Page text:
European Foulbrood (EFB) is less widespread in Australia than its American counterpart, but it can be a big problem for beekeepers.
European Foulbrood is not present here in Western Australia. But our Eastern States counterparts may be all too familiar with this nasty brood disease. Particularly in Victoria and southern New South Wales, a severe outbreak of EFB can have a even greater impact than American Foulbrood.
European Foulbrood: What is it and why is it a problem?
- European foulbrood (EFB) was first detected in Australia in the late 1970s
- The bacterium Melissococcus plutonius causes the disease
- Larvae of all ages are susceptible to infection, which occurs when they ingest food contaminated with the bacteria
- The bacteria multiples in the mid-gut of the larvae and competes with it for food
- The larvae usually starve to death when they are four to five days old
- Infected larvae that are very well fed by nurse bees may survive
- Yet, under-nourishment means these larvae usually grow into undersized adult bees
- Heavy infestations will affect a large percentage of the brood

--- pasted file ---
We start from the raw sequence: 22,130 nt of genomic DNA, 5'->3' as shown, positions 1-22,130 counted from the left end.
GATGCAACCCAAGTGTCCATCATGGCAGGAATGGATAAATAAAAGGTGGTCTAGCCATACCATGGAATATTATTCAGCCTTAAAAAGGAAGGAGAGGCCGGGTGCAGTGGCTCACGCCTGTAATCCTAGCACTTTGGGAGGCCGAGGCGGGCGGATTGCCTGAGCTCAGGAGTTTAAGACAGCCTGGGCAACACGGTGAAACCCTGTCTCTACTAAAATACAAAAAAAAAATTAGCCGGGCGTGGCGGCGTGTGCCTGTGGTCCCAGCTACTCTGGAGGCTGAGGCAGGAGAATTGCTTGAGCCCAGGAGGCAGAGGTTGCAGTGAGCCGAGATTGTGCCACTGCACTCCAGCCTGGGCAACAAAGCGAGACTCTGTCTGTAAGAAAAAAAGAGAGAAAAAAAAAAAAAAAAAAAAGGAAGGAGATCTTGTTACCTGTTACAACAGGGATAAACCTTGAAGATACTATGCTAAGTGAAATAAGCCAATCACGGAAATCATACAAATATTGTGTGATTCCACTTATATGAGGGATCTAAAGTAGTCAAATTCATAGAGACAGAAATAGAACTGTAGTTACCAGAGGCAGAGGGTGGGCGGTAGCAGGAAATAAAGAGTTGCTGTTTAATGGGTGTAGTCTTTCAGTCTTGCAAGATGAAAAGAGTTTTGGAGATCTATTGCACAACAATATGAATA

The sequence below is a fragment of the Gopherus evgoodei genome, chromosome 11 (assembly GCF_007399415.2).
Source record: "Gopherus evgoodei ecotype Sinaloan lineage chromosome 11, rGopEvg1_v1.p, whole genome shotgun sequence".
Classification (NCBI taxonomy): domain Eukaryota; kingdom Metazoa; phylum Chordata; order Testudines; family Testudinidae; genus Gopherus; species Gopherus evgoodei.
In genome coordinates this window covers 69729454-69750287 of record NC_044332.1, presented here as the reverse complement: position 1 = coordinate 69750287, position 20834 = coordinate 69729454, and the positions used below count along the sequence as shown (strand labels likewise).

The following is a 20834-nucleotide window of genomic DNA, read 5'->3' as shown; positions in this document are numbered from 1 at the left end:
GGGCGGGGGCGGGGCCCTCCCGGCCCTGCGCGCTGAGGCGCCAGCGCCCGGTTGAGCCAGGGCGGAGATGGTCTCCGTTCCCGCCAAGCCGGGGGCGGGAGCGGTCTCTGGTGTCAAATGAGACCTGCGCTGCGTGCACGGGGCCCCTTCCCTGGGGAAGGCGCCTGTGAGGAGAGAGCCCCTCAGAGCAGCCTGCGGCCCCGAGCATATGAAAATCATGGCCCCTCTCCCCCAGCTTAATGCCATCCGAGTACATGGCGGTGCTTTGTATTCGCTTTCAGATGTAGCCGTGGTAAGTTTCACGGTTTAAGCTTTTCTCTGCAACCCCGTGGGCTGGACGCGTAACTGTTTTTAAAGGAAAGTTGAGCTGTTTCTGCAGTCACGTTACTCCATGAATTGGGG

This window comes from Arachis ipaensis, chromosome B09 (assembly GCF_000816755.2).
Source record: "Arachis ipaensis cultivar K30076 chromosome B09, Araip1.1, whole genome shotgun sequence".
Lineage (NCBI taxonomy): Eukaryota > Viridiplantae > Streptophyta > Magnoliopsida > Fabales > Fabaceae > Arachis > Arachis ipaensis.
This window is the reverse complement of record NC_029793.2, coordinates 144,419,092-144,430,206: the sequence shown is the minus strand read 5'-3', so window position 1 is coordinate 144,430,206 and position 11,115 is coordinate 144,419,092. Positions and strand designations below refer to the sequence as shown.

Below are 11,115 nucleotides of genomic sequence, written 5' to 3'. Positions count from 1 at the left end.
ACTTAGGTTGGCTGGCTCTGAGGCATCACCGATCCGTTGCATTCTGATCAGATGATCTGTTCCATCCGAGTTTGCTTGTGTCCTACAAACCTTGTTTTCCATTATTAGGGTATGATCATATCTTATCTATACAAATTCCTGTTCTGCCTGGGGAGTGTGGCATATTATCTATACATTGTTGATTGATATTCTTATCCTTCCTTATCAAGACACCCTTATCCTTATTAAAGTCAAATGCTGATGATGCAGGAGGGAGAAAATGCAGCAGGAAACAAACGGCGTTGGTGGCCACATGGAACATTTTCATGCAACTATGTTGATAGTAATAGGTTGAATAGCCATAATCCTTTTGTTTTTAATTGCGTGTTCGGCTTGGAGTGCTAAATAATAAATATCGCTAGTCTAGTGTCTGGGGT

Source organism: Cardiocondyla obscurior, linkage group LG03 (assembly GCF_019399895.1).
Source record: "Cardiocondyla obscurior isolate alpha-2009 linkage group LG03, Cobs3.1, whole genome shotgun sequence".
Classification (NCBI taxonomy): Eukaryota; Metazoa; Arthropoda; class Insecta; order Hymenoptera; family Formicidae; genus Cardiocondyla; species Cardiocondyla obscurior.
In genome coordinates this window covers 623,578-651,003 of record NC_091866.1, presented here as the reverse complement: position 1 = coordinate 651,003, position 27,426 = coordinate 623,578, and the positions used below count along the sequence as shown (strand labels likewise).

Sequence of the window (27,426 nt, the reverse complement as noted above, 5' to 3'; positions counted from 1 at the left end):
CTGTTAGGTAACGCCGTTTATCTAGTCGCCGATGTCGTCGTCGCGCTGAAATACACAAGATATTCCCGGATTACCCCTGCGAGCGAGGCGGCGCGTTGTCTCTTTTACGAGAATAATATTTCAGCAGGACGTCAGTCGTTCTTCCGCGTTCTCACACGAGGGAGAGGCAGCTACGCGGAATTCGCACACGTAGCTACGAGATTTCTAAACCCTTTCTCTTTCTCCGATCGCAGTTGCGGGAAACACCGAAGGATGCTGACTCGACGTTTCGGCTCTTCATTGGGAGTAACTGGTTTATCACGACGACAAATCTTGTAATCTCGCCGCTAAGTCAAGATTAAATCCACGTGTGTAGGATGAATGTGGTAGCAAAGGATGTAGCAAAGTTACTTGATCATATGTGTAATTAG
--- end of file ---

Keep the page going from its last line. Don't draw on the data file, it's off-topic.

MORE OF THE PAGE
- This can cause the colony to weaken rapidly and honey production to drop
- Colony death may occur but is rare
How is European Foulbrood Spread?
- Hives can first become infected when honey bees within the colony rob infected hives
- Or, other bees that drift in from infected colonies may carry the disease with them
- As with American Foulbrood (AFB), nurse bees spread EFB within the hive by attempting to remove dead or dying infected larvae
- Their mouth parts become contaminated and they then spread the bacteria to other larvae through feeding
- When infected larvae survive infection, the adults can also spread the bacteria in their faeces
- Faeces left behind in the cell after a surviving adult bee emerges will infect the next generation of larvae
- A colony weakened by EFB becomes more susceptible to robbing by other bees, which then spread the bacteria to new areas
- Swarms and absconding colonies can also spread the disease between areas
- EFB is highly contagious and bacteria can remain viable for at least two years
- Beekeepers can accidentally spread EFB by placing infected combs or hive components in non-infected hives
- Feeding infected honey or pollen or using contaminated tools and equipment can also spread infection
Next week on The Buzz we take a look at identifying (diagnosing) and managing European Foulbrood in your hive.